We get married because we fall in love. Many get divorced because they say they “fall out of love.” Because of this, we tend to think that love is a feeling. We don’t recognize it as a choice, a tool we desperately need to use when navigating our imperfect relationship.
Love is a blend of affection, devotion, and loyalty. It is part emotion and part commitment. When you feel like you don’t love your spouse anymore…that’s a normal feeling because feelings increase and decrease in all relationships. When you feel that way, however, it is a red flag that you need to pull out your God-tool of love and start using it intentionally.
When Mark chose to separate and was pursuing divorce, love was my tool of choice. I have to be honest, it wasn’t my idea. It was God’s. Several days after I discovered the affair and confronted Mark about it, I was despondent and begging God for direction. “What do you want me to do?” I begged. “Lord, you have to tell me what to do. I don’t know what to do!” I sobbed.
As I began to calm down, God spoke to my heart. It wasn’t an audible voice, but rather a strong sense of direction and peace. “Jill, I want you to love him.” Immediately I protested, “But Lord he’s not very lovable right now.” And then God whispered back, “And sometimes you’re not either.” Well He had me there. “Ok, Lord,” I whispered back, “You’re right. You love me when I’m not lovable, so you’re going to have to show me how to do that.”
A few days later as I was reading my Bible, I opened it randomly to the book of Romans. Romans 12:9-21 to be exact:
9 Love must be sincere. Hate what is evil; cling to what is good. 10 Be devoted to one another in love. Honor one another above yourselves.11 Never be lacking in zeal, but keep your spiritual fervor, serving the Lord. 12 Be joyful in hope, patient in affliction, faithful in prayer. 13 Share with the Lord’s people who are in need. Practice hospitality. 14 Bless those who persecute you; bless and do not curse. 15 Rejoice with those who rejoice; mourn with those who mourn. 16 Live in harmony with one another. Do not be proud, but be willing to associate with people of low position. Do not be conceited. 17 Do not repay anyone evil for evil. Be careful to do what is right in the eyes of everyone. 18 If it is possible, as far as it depends on you, live at peace with everyone. 19 Do not take revenge, my dear friends, but leave room for God’s wrath, for it is written: “It is mine to avenge; I will repay,” says the Lord. 20 On the contrary: “If your enemy is hungry, feed him; if he is thirsty, give him something to drink. In doing this, you will heap burning coals on his head.” 21 Do not be overcome by evil, but overcome evil with good.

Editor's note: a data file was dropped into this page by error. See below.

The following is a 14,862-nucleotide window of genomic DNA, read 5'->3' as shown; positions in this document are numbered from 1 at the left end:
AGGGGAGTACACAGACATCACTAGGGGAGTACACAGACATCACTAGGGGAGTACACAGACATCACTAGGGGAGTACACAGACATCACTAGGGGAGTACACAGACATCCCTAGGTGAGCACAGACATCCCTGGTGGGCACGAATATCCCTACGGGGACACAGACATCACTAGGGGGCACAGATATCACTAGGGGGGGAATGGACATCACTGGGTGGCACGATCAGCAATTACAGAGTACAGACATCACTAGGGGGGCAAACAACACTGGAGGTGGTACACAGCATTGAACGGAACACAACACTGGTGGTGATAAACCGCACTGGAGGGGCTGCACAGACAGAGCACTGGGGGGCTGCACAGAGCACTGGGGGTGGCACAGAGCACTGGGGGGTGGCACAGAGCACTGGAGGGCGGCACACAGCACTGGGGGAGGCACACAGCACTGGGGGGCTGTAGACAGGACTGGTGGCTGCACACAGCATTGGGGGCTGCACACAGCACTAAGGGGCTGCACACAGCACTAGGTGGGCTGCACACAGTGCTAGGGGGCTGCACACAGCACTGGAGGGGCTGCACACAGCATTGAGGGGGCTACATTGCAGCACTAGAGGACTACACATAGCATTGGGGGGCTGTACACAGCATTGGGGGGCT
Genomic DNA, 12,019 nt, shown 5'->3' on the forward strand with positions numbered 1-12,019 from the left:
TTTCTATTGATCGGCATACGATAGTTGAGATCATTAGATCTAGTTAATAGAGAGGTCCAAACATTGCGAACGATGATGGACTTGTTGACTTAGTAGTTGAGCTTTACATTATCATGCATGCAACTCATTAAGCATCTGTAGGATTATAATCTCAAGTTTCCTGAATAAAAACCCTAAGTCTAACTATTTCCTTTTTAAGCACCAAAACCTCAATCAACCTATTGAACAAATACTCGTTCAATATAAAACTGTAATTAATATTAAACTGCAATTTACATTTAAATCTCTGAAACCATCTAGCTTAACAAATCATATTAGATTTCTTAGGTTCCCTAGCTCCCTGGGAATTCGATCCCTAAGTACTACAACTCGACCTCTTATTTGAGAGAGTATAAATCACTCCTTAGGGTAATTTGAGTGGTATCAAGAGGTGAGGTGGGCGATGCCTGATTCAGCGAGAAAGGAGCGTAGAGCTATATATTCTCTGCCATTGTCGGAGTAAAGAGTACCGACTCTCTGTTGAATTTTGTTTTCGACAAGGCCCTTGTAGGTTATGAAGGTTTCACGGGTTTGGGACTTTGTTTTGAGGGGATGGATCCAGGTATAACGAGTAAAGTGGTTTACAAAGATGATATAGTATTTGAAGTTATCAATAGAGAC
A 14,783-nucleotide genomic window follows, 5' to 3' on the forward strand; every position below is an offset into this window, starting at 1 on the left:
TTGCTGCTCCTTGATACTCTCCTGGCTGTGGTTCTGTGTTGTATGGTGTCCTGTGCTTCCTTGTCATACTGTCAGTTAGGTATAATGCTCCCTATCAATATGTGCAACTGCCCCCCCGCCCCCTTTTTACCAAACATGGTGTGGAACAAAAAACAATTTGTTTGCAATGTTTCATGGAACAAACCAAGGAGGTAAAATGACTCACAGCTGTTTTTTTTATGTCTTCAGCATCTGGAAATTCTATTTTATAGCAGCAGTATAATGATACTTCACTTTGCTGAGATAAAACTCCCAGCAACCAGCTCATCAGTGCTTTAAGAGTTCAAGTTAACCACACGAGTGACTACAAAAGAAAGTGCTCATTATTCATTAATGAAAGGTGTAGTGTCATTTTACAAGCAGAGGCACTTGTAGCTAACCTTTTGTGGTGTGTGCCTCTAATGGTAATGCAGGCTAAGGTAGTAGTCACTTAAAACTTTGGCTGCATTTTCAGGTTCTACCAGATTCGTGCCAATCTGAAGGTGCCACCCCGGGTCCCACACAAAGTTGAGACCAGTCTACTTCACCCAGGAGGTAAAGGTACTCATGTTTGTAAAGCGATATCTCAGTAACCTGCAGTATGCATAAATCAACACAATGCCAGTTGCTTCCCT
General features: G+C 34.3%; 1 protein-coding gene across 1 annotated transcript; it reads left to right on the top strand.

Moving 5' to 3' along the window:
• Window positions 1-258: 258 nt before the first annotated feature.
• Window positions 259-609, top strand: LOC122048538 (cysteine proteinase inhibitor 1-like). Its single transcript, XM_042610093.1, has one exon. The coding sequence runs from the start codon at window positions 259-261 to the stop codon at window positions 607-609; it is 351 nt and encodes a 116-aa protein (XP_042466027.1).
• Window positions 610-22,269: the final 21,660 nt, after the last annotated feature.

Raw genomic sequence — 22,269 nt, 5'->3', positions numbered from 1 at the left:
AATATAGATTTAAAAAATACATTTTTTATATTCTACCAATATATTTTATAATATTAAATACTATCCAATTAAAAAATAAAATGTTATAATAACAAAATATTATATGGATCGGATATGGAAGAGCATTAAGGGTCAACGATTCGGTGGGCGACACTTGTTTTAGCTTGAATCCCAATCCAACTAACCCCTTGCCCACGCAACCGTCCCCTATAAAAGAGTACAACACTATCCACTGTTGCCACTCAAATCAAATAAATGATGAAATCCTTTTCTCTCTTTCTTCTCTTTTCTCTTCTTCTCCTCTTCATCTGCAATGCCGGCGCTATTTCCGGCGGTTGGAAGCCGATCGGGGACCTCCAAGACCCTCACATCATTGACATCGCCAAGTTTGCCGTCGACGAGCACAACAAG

God couldn’t have shown me how to love in a practical way any clearer than that. I began, to the best of my ability, to love every time I interacted with Mark. It wasn’t perfect, but in the majority of my interactions with Mark, God met me in the moment and showed me how to respond with love. Many times I would have to slow down and pray before responding. I needed to choose a loving response because I usually wasn’t feeling’ it in those moments.
Jill’s love was powerful and God used it to soften my hard heart during our dark season. Never underestimate the power of your God-tool of love.
What about you? Where do you need to use your God-tool of love—especially when your spouse isn’t real lovable?